The Close Theatre quickly carved a niche for itself in staging lesser seen works by well-known writers as well as brand new pieces. Olwen Wymark’s first play Lunchtime Concert was a notable success in the early years of the venture and was later revived in a triple bill of the playwright’s work – testament to the theatre’s dedication to developing emerging artists.  

One-act plays were preferred, with audiences usually being treated to a double bill – on occasion returning after the interval to discover the layout of the theatre had changed entirely during the interval from apron to in-the-round; such was the diversity of the space. Later script readings, film nights, opera and even ballet would grace its versatile stage. 

An infamous episode in 1965 involving Charles Marowitz, an interesting interpretation of Doctor Faustus and a mask of the queen’s face, resulted in the abandonment of the opening night performance in favour of an impromptu debate between audience and management about whether the show should go ahead. The incident afforded the club its first front page controversy, and sparked interest far and wide in the new little theatre. With membership soaring to over 2,000, The Close Theatre Club firmly cemented its position as the most theatrically exciting venue on the west coast. 

Director Charles Marowitz”s Doctor Faustus in The Close Theatre caused controversy.

With the arrival of Giles Havergal, Philip Prowse, and later Robert David MacDonald, The Close Theatre continued to be a hive of theatrical experimentation and boundary-shattering productions. So too, however, was the main stage.  

While The Close Theatre undoubtedly offered theatre goers a unique experience in the intimate nature of the auditorium and the buzzing social hub of the bar, it was no longer the only place on Gorbals Street one could find theatrically outlandish and exciting work. Of course, there were certain productions that would never have been possible, or as effective, on the Citz main stage, such as Artaud’s The Cenci which hit headlines with its naked photo call and introduced Scottish theatregoers to the concept of the Theatre of Cruelty. In the latter days, just as popular as the productions themselves were the nightclub and restaurant (doubling as staff canteen) which made it the place to be and to be seen.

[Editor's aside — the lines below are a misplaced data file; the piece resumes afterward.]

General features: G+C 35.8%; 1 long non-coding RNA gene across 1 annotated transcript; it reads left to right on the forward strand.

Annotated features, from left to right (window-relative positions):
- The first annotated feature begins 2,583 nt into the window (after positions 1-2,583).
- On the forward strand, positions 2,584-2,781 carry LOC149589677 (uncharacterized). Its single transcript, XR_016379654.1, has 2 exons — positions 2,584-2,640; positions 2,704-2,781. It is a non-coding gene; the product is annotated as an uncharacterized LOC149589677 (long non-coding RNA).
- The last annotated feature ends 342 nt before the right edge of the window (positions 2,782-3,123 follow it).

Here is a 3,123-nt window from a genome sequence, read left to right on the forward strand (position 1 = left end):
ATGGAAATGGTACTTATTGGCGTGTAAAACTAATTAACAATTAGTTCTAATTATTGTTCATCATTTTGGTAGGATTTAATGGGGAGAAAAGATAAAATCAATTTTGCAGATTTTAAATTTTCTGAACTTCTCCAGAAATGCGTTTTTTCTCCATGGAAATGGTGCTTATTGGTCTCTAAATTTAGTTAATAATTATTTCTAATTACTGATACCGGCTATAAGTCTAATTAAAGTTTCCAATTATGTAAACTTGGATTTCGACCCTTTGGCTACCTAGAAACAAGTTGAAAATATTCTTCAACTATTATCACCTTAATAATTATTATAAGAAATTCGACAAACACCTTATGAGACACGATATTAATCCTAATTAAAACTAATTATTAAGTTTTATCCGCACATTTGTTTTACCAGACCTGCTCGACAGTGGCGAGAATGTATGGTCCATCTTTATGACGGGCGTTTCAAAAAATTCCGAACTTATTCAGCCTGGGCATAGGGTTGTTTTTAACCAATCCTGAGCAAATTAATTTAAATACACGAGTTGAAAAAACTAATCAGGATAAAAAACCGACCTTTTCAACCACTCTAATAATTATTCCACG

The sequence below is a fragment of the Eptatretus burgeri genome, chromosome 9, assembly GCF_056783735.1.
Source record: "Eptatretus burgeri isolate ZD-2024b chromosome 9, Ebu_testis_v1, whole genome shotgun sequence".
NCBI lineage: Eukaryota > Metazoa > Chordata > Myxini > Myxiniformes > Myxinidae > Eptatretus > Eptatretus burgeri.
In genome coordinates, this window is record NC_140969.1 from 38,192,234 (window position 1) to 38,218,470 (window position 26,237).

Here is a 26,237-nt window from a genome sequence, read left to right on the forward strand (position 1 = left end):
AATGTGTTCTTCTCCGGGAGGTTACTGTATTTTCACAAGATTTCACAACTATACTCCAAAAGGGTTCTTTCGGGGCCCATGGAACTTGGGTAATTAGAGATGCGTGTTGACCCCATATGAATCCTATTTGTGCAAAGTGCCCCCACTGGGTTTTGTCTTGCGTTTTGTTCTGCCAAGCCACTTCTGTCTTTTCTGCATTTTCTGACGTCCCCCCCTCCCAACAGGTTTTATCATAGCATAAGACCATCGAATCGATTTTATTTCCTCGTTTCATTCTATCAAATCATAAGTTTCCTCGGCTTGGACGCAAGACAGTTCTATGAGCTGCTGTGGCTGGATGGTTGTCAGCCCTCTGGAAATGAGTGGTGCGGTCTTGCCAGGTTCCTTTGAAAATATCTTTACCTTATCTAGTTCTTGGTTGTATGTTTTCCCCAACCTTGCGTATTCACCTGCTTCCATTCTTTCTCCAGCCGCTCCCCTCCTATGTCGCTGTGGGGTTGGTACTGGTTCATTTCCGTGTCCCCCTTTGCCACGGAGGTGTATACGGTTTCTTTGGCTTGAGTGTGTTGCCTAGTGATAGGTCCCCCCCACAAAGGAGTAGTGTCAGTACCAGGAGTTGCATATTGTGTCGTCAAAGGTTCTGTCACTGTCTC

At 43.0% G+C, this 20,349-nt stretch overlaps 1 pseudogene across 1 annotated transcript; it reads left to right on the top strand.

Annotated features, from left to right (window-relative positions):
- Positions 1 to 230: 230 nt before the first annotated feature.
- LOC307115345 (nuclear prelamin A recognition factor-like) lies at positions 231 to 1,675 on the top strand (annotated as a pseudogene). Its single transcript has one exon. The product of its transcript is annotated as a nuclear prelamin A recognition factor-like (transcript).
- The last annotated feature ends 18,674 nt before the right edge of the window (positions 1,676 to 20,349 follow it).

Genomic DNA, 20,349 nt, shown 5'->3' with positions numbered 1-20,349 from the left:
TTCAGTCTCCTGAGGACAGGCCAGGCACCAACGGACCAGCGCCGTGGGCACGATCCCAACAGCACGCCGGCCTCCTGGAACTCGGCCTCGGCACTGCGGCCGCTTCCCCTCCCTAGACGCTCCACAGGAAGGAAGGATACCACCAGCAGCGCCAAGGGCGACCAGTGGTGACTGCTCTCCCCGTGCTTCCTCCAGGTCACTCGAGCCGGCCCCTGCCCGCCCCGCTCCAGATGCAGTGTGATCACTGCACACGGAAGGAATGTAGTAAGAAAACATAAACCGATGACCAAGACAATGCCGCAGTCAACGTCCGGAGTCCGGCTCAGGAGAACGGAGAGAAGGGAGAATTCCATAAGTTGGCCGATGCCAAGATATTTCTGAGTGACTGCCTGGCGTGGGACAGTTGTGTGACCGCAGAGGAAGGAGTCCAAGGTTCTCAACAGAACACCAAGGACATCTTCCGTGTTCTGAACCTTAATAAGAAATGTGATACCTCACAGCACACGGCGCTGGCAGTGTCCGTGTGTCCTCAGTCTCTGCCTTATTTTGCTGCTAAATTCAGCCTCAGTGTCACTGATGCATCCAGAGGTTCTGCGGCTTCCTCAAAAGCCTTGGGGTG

Yet its original purpose was no longer quite as urgent as it had been in the early years of its life. In the years following the fire Giles told Michael Coveney: 

In the old days The Close was a leech, using a lot of manpower and resources, and it drove us mad. But once we were up and running we felt differently about its loss – to the extent that, today we feel we could once again do with another space.

Of course, the Citizens would later acquire not one, but two studio spaces each of which hosted some of the company’s most exciting work. 

As the trendiest place to be seen in Glasgow, the city’s first unofficial gay bar and the only place either side of the river to serve drink on a Sunday, The Close Theatre Club contributed much more to the cultural fabric of Glasgow than simply theatre. Its significance cannot be overestimated. Not only was the intimate theatre the first of its kind in Glasgow, but the Citizens Theatre was the only one in Britain to harbour two theatre spaces under one roof at the time. In this achievement alone we can regard The Close Theatre Club as a pioneering enterprise in British theatre as the studio space gradually became a staple in venues up and down the country. The Close Theatre stage was also home to a plethora of theatre heavyweights during the formative years of their careers including Steven Berkoff, David Hayman, Peter Kelly, Ann Mitchell, Ida Schuster, Billy Connolly (who would later headline a post-fire Close Theatre benefit gala) Richard Wilson and many more. The Close Theatre Club undoubtedly marked a key moment in Scottish theatre – now immeasurably richer for its existence.